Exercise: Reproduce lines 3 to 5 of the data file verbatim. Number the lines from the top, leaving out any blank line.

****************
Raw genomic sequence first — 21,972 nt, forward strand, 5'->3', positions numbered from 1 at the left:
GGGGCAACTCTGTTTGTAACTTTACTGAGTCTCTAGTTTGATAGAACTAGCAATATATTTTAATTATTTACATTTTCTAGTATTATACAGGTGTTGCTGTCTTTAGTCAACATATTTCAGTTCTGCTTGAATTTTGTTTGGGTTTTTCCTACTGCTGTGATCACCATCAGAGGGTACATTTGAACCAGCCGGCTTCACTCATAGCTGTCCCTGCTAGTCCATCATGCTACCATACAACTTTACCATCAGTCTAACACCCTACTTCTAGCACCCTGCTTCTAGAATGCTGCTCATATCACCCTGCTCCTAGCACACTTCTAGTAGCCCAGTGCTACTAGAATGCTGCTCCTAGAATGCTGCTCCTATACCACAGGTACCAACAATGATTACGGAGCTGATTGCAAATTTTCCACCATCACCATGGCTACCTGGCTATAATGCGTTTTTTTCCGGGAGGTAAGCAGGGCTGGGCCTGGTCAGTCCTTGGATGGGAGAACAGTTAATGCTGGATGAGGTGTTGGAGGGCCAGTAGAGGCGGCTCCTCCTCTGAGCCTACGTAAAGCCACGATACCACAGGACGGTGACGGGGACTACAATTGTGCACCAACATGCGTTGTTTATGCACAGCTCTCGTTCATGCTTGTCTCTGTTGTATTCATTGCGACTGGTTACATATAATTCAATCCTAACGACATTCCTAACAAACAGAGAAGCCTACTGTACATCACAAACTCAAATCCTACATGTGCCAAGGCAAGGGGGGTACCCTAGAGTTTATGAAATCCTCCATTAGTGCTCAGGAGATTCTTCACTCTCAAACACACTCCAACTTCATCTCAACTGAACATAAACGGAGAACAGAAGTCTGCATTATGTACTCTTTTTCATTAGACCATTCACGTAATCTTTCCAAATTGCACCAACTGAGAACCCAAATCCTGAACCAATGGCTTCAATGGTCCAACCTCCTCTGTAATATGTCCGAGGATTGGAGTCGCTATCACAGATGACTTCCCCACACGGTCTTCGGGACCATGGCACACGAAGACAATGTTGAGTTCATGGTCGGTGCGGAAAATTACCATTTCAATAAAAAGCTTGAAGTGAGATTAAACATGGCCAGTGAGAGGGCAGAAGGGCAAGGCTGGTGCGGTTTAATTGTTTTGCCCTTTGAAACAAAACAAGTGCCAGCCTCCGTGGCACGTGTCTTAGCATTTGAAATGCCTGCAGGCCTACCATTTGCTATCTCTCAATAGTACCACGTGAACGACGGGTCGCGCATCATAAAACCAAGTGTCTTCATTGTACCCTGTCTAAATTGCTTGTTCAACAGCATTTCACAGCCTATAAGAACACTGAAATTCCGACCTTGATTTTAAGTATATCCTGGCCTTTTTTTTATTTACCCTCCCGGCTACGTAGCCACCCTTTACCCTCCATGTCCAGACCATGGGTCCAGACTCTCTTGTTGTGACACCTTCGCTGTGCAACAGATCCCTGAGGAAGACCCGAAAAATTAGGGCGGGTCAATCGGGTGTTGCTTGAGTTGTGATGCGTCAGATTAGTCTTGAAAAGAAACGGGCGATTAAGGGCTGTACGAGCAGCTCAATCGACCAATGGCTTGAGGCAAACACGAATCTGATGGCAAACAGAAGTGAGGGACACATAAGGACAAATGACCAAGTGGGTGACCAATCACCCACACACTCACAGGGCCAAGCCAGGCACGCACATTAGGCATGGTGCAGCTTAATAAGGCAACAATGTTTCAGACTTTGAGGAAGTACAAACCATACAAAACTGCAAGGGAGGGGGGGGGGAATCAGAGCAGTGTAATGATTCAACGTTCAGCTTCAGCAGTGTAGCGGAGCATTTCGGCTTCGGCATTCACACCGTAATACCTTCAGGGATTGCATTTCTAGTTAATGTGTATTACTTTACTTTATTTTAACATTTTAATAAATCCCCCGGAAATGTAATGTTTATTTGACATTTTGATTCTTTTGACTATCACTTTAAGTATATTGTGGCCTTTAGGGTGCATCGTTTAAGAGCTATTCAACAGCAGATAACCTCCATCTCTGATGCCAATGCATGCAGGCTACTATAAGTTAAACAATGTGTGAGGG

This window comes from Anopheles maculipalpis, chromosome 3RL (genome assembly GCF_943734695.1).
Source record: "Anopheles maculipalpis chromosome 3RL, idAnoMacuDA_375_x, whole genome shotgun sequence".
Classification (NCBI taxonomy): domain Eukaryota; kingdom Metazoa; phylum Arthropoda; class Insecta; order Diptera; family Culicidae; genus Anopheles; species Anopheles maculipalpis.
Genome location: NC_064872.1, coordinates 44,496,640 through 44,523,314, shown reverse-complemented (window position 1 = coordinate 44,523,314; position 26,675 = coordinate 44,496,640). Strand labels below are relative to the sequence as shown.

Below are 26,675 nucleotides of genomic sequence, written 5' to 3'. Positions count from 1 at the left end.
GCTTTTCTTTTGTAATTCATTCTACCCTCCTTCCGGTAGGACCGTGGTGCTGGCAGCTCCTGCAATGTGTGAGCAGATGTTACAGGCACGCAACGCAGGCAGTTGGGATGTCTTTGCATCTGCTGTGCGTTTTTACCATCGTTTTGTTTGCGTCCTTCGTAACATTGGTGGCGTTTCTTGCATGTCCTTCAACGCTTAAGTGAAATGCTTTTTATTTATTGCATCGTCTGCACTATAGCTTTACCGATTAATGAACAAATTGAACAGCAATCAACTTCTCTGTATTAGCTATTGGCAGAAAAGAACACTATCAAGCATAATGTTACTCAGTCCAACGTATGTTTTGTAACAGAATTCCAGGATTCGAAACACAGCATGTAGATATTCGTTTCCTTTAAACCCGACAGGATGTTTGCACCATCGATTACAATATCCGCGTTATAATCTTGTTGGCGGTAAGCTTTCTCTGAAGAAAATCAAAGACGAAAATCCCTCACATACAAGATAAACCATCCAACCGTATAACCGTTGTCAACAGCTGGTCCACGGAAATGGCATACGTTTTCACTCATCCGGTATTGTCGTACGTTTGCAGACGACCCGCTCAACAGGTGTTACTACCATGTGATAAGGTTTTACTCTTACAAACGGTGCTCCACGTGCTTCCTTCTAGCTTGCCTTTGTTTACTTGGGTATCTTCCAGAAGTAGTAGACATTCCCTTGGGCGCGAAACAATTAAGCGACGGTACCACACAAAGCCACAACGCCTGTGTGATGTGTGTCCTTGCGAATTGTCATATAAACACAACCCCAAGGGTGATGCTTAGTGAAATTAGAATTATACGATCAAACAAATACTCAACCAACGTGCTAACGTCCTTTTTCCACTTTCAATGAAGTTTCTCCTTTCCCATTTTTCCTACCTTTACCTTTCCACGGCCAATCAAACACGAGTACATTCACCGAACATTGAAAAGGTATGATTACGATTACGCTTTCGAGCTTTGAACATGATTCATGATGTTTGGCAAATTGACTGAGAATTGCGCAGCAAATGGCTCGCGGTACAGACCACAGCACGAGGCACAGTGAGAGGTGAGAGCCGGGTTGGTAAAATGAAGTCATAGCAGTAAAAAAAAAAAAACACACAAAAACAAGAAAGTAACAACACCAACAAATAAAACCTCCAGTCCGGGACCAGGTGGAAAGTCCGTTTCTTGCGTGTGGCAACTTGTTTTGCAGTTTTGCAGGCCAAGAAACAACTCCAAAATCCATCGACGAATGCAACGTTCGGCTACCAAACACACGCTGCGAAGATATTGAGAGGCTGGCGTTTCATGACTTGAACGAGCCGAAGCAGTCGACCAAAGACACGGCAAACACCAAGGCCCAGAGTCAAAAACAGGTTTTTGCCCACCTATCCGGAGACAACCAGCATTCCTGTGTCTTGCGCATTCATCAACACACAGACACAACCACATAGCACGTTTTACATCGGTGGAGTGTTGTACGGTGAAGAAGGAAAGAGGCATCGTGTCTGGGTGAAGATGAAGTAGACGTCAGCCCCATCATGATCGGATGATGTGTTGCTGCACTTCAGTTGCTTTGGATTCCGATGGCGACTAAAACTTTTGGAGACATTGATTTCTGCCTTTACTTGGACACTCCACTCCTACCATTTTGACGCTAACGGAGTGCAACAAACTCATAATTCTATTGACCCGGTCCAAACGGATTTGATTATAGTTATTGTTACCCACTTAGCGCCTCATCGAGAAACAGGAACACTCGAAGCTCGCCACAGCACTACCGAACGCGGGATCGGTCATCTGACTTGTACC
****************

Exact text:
This window comes from Anopheles maculipalpis, chromosome 3RL (genome assembly GCF_943734695.1).
Source record: "Anopheles maculipalpis chromosome 3RL, idAnoMacuDA_375_x, whole genome shotgun sequence".
Classification (NCBI taxonomy): domain Eukaryota; kingdom Metazoa; phylum Arthropoda; class Insecta; order Diptera; family Culicidae; genus Anopheles; species Anopheles maculipalpis.